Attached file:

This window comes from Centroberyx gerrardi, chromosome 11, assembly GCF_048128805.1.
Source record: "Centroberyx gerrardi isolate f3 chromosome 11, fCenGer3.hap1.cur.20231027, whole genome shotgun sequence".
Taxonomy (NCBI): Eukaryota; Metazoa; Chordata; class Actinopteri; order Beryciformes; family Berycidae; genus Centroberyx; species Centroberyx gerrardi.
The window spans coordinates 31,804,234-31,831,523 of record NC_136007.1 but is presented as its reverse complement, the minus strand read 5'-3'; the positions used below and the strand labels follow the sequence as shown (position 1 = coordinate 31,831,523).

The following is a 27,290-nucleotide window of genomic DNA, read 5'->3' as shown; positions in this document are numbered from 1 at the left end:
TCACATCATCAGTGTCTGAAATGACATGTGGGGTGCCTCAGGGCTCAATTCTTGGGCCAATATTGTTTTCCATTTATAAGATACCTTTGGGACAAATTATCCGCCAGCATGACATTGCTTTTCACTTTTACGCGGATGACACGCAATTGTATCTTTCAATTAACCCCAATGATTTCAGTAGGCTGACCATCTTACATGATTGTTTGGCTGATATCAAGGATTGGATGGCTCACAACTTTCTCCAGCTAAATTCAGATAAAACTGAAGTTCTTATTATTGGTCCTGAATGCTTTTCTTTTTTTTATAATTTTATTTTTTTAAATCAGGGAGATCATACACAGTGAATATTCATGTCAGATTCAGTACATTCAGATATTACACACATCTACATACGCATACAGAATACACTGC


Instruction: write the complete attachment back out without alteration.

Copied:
This window comes from Centroberyx gerrardi, chromosome 11, assembly GCF_048128805.1.
Source record: "Centroberyx gerrardi isolate f3 chromosome 11, fCenGer3.hap1.cur.20231027, whole genome shotgun sequence".
Taxonomy (NCBI): Eukaryota; Metazoa; Chordata; class Actinopteri; order Beryciformes; family Berycidae; genus Centroberyx; species Centroberyx gerrardi.
The window spans coordinates 31,804,234-31,831,523 of record NC_136007.1 but is presented as its reverse complement, the minus strand read 5'-3'; the positions used below and the strand labels follow the sequence as shown (position 1 = coordinate 31,831,523).

The following is a 27,290-nucleotide window of genomic DNA, read 5'->3' as shown; positions in this document are numbered from 1 at the left end:
TCACATCATCAGTGTCTGAAATGACATGTGGGGTGCCTCAGGGCTCAATTCTTGGGCCAATATTGTTTTCCATTTATAAGATACCTTTGGGACAAATTATCCGCCAGCATGACATTGCTTTTCACTTTTACGCGGATGACACGCAATTGTATCTTTCAATTAACCCCAATGATTTCAGTAGGCTGACCATCTTACATGATTGTTTGGCTGATATCAAGGATTGGATGGCTCACAACTTTCTCCAGCTAAATTCAGATAAAACTGAAGTTCTTATTATTGGTCCTGAATGCTTTTCTTTTTTTTATAATTTTATTTTTTTAAATCAGGGAGATCATACACAGTGAATATTCATGTCAGATTCAGTACATTCAGATATTACACACATCTACATACGCATACAGAATACACTGC